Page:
This second SECORES seminar, held in Brussels on Friday 15 December 2023, focused on how we can understand and assess social-ecological resilience (SER) in the field. Indeed, SER is a broad, holistic and thus complex concept. It has been translated by SECORES in 4 strategic goals (*).
To forge a better understanding of (the added value of) a the SER approach, a first SECORES 4-pager has been developed. Moreover, SECORES started an exciting learning trajectory on assessing SER. We explicitly don’t use the word ‘measuring SER’ because it is difficult to summarize a holistic complex in one figure. Therefore we focus on how SER can be assessed or understood.
After an introduction on the concept of SER, SECORES started with an overview of a desk study comparing 4 existing tools described in literature with their characteristics, advantages and disadvantages regarding expected output, time investment, methodology, etc.
Four presentations gave more insight how SECORES members and research institutes put certain methods into practice.
- Prof. Jacques Nkengurutse (University of Burundi) clarified what a Master thesis learned us about the use of the SEPLS tool in three communities with a different socio-economic, environmental and geographic context. (SEPLS: Toolkit for the indicators of Resilience in Socio-Ecological Production Landscapes and Seascapes)
- Constant Setondé Gnansounou, PhD Candidate at the University of Namur described how 7 principles of resilience are operationalized in his study on mangroves in Benin.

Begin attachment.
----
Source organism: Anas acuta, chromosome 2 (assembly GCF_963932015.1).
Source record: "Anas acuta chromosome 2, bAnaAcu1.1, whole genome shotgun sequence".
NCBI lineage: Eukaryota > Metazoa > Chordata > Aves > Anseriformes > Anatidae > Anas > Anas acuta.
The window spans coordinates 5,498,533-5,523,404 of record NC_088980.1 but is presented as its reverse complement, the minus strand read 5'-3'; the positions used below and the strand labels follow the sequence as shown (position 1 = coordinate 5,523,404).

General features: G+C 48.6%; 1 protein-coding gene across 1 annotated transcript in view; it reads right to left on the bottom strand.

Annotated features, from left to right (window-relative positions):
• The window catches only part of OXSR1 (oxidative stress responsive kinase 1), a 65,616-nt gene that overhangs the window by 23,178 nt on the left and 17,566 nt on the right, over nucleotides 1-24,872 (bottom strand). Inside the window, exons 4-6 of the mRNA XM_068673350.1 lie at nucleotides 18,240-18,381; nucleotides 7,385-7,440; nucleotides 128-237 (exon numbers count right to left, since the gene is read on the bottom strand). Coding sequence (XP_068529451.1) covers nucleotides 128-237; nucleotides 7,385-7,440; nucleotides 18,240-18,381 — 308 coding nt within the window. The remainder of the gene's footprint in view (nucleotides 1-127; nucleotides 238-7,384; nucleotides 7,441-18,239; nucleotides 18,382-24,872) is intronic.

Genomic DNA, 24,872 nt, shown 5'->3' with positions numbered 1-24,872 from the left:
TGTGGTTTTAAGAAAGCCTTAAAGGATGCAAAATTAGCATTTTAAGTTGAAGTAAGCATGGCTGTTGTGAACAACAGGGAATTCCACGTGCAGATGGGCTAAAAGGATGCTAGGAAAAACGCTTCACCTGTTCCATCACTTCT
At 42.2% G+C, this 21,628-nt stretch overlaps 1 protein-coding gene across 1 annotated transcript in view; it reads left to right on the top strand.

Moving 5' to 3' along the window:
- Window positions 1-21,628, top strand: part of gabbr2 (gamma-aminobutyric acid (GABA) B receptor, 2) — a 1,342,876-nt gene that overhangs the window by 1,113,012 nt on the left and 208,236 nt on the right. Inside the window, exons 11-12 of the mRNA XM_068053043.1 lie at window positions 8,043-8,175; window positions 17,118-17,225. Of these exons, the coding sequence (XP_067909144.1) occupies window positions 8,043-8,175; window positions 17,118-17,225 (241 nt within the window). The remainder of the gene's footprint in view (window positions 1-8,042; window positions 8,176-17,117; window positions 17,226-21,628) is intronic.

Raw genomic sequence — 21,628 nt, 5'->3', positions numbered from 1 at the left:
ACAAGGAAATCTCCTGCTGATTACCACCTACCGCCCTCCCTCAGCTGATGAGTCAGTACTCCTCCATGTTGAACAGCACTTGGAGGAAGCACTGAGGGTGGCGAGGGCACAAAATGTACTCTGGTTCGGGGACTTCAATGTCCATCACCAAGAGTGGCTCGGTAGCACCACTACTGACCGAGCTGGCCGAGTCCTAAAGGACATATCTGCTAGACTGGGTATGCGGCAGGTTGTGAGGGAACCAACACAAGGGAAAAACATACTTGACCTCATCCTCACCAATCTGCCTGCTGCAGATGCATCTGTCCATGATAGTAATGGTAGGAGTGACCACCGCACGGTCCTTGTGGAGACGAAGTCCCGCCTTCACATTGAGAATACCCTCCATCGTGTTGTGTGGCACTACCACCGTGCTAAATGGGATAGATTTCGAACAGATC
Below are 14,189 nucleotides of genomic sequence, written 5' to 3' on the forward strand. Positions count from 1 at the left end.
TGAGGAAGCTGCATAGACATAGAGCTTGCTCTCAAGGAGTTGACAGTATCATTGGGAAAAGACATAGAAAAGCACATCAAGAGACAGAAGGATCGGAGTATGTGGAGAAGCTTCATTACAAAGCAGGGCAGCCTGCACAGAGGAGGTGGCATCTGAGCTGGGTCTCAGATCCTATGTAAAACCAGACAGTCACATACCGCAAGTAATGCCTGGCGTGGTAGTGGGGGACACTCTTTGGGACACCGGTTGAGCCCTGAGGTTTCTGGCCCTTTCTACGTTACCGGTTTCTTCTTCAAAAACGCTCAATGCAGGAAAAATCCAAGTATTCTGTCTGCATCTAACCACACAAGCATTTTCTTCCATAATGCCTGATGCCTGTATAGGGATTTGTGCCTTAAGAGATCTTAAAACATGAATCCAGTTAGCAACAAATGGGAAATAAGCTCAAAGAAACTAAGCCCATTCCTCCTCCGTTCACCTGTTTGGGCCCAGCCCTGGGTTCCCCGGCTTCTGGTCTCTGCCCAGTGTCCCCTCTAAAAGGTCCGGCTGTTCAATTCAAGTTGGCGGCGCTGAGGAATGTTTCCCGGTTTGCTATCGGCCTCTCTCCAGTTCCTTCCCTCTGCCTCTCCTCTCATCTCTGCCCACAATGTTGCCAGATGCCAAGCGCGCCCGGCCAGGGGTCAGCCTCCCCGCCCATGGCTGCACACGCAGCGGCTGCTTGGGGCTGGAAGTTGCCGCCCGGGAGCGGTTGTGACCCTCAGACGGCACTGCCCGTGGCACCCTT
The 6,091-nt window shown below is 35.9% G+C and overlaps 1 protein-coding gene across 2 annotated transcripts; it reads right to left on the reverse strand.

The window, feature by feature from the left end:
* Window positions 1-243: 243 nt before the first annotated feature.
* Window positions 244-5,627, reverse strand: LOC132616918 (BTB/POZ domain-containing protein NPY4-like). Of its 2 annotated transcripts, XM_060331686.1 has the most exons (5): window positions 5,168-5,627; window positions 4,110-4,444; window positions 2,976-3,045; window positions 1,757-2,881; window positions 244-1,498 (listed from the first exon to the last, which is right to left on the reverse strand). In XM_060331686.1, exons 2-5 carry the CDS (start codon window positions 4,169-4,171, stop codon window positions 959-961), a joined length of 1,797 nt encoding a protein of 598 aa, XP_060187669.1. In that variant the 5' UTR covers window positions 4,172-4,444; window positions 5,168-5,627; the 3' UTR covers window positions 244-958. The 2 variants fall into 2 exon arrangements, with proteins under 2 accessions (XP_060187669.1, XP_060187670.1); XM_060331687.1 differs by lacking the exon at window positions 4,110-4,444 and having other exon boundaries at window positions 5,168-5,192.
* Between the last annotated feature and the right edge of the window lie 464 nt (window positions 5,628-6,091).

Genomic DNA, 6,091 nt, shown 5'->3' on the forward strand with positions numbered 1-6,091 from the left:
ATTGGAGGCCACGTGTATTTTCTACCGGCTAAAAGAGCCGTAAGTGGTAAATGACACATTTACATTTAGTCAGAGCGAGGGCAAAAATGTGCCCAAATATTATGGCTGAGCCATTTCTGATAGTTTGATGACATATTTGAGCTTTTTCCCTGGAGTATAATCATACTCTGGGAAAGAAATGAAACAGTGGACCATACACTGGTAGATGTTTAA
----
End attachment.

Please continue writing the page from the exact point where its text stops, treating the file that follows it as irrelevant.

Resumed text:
- Join For Water translated social-ecological resilience in its country programs linked to water ecosystems including an indicator on progress in SER. Kim Vercruysse showed how this indicator is measured in different ways in Uganda and Benin.
- Finally, Leen Broekaert of BOS+ explained how they are developing a pilot project to assess SER by local communities in their program in the Andes region.
In the afternoon, a first working group applied the concept of SER on a fictive case study using the 5 basic questions when using the SER-approach: resilience of what (scope), to what end (objective), for whom (target audience), to what (disturbances) and through what (approach)?
A second working group discussed more in detail the differences of tools, focusing on the SEPLS tool used in Burundi and the experiences of Join For Water using a qualitative indicator on progress of SER in Uganda and Benin.
If you wish more info on this seminar or specific presentations, or if you want to participate in this learning trajectory, please contact us.